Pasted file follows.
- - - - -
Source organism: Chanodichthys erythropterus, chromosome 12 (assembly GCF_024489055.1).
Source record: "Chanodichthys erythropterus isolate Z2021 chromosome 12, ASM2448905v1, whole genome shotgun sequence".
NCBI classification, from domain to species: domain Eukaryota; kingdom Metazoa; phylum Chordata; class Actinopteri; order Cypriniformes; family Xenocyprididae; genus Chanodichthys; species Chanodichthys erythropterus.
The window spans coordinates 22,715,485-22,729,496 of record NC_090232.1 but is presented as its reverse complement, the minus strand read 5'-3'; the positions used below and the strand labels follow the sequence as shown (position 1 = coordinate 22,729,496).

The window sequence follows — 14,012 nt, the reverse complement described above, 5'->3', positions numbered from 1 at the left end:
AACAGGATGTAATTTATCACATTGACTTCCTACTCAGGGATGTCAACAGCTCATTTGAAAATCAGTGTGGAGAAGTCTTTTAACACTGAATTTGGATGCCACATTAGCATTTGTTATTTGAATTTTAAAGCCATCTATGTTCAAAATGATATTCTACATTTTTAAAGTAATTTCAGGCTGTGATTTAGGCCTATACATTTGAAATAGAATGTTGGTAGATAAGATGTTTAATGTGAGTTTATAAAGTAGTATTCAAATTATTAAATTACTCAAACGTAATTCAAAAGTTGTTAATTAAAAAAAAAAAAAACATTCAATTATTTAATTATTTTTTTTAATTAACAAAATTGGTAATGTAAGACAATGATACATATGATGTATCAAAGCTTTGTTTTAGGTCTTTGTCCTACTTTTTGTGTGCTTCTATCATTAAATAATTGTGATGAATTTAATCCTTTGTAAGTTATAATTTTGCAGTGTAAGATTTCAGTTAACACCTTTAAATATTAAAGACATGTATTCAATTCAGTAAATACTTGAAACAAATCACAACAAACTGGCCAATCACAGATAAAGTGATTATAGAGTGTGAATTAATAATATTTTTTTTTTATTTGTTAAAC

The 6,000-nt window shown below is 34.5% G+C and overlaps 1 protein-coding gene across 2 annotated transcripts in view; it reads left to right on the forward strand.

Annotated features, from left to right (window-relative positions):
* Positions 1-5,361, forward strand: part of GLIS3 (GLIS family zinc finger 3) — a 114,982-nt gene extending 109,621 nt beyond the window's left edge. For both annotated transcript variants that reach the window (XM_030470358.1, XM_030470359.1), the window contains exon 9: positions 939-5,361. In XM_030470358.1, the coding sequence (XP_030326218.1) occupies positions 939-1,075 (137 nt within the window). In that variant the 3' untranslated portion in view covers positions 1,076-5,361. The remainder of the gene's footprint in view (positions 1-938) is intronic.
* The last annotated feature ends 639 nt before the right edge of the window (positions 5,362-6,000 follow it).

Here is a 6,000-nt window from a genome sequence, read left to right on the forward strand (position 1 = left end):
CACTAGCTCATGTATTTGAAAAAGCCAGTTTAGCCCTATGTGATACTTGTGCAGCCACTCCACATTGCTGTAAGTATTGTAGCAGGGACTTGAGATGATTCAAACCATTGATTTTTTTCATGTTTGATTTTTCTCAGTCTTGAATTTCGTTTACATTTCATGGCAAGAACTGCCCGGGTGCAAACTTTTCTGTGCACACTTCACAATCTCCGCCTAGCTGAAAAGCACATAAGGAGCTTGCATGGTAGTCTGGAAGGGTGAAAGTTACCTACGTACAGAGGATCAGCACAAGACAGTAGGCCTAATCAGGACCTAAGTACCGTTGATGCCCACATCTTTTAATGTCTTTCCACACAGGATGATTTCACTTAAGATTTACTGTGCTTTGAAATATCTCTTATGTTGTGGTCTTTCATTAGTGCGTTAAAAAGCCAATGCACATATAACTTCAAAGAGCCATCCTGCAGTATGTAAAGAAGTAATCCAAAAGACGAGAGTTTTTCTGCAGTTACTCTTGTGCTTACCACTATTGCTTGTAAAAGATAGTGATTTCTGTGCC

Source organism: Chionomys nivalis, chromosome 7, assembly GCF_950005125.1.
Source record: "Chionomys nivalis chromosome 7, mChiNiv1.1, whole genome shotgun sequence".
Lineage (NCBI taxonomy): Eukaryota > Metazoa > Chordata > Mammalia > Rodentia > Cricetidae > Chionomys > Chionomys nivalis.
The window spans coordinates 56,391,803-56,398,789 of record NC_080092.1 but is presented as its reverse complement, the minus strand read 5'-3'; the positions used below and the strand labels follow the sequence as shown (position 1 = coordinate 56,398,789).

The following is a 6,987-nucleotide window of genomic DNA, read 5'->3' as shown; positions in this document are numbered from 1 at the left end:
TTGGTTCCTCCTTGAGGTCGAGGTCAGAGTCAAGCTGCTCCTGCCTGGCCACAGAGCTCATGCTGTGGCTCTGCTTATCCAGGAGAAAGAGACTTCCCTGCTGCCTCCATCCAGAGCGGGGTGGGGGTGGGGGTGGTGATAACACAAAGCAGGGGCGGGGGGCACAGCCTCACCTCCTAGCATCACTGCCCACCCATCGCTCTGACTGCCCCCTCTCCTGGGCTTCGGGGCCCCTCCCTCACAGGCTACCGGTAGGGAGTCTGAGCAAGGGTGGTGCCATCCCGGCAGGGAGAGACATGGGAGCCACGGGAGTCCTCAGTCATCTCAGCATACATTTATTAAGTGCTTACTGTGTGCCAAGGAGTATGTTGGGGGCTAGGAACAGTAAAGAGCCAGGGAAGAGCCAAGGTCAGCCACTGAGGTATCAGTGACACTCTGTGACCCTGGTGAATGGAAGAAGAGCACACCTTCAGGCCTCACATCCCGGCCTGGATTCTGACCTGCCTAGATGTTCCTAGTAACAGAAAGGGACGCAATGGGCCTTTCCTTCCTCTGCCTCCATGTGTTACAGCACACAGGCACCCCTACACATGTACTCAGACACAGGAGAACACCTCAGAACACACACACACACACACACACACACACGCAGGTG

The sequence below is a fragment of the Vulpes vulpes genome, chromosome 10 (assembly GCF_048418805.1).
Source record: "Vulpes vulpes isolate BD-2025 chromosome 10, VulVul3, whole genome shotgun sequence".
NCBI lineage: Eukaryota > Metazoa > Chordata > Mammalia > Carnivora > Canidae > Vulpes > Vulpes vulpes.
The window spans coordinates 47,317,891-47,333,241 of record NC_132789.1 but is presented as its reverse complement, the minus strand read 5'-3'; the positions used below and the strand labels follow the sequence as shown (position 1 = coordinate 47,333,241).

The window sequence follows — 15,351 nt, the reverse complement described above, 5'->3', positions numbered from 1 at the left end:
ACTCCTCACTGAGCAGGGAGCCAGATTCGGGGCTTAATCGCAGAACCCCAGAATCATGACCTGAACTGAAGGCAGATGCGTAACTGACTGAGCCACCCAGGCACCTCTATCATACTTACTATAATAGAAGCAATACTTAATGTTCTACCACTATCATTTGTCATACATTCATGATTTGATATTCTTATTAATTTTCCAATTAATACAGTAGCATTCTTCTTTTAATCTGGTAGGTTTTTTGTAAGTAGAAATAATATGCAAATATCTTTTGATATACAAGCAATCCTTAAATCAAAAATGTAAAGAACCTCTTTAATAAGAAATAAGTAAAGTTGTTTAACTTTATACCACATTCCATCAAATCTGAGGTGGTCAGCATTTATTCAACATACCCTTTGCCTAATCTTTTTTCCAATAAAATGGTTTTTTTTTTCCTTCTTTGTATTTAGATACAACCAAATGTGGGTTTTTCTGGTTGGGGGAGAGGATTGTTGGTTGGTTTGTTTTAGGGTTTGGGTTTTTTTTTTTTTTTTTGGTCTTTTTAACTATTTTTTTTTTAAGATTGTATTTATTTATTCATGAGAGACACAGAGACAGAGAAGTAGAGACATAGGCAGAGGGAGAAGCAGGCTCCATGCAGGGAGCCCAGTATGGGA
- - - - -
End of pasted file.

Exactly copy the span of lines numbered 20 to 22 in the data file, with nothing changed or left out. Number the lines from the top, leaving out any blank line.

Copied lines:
Source record: "Vulpes vulpes isolate BD-2025 chromosome 10, VulVul3, whole genome shotgun sequence".
NCBI lineage: Eukaryota > Metazoa > Chordata > Mammalia > Carnivora > Canidae > Vulpes > Vulpes vulpes.
The window spans coordinates 47,317,891-47,333,241 of record NC_132789.1 but is presented as its reverse complement, the minus strand read 5'-3'; the positions used below and the strand labels follow the sequence as shown (position 1 = coordinate 47,333,241).